Sunday, December 6, 2015

The Mermaids Visit the Zoo Chapter 6

A MERMADE'S TALE
Chapter Six

SHELL, SANDY, BRINE AND PEARL VISIT THE SANDY AYGO ZOO

            It was a sunny blue day in the ocean. Shell was excited that morning because her family was taking a trip to the beautiful Sandy Aygo Zoo. A day at the zoo with all of the wonderful exotic sea animals sounded like a great adventure. Shell gathered her pencils and sketchbook, Sandy got her camera and Brine retrieved his sea cow-boy hat. 
            While Mom and Dad were packing the merstation wagon, the children discussed which animals they would visit. “The leafy sea dragons, lionfish, the zebrafish, the hermit crabs in the petting coral...” mused Shell, “everything but sea snakes,” she shuddered. Sandy continued, “the sea monkeys, the turtles, sea leopards, maybe the porcupine fish.” “Can we see water buffaloes and seahorses?” asked Brine who was wearing his holster and sea cowboy hat. “We’ll look for them Brine,” said Shell. “Do you want to play with hermit crabs in the petting coral?” she asked. “Just stay away from the sea goats, they eat everything.” Shell remembered the time her school class had visited the zoo and the sea goats tried to eat everyone’s name tags. Brine nodded, hand on his squirt gun; he would protect his sea cow-boy hat.
            “Get your coats kids,” called Dad. Sometimes the wind blew and it got cold in Sandy Aygo. The family piled into the merstation wagon and went to Pearl’s sand castle to pick her up. Pearl’s dad Dock had just returned from the Bonneville Sea Salt Flats where he had broken a speed record on one of the custom mertorcycles he built. Oyster said Pearl could spend the day at the zoo with the Planktons. The adventure began.
            Dad drove to Seaway 101 and headed south. As they glided along the coast, they sang silly songs like “Don’t Sweep your Sand in my Sand Pan,” and “The Whales on the Bus Go Round and Round.” The children watched for the familiar landmarks that showed they were getting close to the zoo. When they spotted the sign around Enseanitats with funny sea creatures they knew they were not far away.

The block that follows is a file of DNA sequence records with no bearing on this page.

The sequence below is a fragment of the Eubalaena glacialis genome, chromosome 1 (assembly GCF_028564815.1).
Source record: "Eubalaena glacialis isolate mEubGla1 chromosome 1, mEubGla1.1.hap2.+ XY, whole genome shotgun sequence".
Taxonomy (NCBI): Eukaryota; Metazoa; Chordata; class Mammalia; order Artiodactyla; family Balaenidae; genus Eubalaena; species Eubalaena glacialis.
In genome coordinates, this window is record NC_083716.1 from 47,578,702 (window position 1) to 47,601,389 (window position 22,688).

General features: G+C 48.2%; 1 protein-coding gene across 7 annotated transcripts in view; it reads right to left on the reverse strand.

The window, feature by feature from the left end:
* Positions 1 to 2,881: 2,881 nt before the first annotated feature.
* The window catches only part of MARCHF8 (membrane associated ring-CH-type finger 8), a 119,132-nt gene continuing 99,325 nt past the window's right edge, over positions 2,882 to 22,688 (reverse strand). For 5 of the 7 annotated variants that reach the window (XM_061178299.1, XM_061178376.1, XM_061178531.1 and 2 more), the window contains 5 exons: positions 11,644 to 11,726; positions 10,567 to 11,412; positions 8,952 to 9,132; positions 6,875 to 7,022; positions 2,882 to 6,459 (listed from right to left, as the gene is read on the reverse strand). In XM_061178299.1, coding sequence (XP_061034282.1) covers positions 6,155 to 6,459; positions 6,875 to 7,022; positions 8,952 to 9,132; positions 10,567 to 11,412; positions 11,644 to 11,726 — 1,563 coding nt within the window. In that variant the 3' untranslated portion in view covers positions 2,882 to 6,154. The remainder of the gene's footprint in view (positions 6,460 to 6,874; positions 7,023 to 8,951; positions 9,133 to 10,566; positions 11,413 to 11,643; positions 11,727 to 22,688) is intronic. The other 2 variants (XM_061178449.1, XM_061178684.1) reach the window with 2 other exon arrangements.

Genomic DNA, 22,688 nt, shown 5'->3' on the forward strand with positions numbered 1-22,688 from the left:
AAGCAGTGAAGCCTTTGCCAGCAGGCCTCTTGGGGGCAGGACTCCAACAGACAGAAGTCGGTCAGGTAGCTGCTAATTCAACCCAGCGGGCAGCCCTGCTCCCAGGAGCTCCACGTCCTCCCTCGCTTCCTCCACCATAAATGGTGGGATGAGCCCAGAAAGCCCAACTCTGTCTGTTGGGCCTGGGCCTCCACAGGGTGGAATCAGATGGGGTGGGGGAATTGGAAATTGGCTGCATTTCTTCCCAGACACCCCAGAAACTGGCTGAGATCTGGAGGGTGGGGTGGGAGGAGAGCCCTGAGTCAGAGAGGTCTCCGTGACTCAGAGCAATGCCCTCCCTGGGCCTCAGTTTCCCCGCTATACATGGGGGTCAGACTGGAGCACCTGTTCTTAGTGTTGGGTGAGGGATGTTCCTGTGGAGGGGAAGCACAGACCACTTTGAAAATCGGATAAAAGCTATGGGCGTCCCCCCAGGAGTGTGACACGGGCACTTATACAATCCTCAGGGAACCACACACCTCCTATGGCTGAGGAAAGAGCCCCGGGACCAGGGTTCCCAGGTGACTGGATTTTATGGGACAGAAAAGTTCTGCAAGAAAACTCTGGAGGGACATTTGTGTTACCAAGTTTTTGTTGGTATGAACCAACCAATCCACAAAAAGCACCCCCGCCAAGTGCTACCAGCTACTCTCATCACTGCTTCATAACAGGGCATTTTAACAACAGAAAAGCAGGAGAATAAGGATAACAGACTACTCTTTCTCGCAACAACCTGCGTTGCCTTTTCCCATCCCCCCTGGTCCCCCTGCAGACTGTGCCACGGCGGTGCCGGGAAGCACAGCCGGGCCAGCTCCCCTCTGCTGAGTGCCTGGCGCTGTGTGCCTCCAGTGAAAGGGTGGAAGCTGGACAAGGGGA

The Sandy Aygo Zoo was in Bubble Park, in the midst of giant kelp from Australia. The kelp forest was a wild and exciting place where urchins and abalone hid during the day, then came out at night for an algae feast. Crabs, octopus and cuttlefish roamed with seahorses and fish and brightly colored sea stars decorated the fronds. As Dad parked the merstation wagon, the children prepared for a wild time at the zoo. Mom put a water whistle around each child’s neck in case they should get lost while Dad bought the tickets. The children swam into the zoo and the fun began!
            Right inside the gate there was a tide pool where brilliant bright pink glowfish and rosy barbs were enjoying the sunny day. The children could hear the sea monkeys chattering and the sea leopards and lionfish roaring in the distance. They swam to a brass sculpture of a large seahorse and the children took turns posing on it as Dad snappered a few pictures with his underwater camera. Off to the left was the Sea Reptile Sand Castle where sea snakes, viperfish and lizard fish lived. Shell peeked in but, she was not fond of the giant sea snakes and was glad when they moved onto the Petting Coral.
            In the Petting Coral lived a school of gentle sea animals. Gentle, but they could be pesky as Brine found out when a sea goat tried to nibble his sea cow-boy hat! There were sea turtles, and sheepshead minnows to pet, and frisky baby seahorses that swam around playing tag. Two baby sea cows ambled by and squirrelfish chattered along the fence looking for crumbs to gather as they kept an eye on the catfish that purred in the sun. The children enjoyed their encounter with the creatures in the Petting Coral and reluctantly left to see the exotic animals in the Lost Kelp Forest.
            They soon forgot their hesitation when they encountered silly sea monkeys that swan in their enclosure, now and then stopping to pose for the visitors. An orange clownfish named Otis brought his toys over to show the children as they took pictures and sketched the animals. There was a large sea bird sand castle nearby filled with squawking parrot fish and deepwater cardinal fishes. Regal peacock mantis shrimp paraded, showing off their beautiful colors. They gazed at  zebra turkeyfish and kelp perch. Searobins and ravens circled overhead and a bit farther down the trail was the Lost Kelp Forest.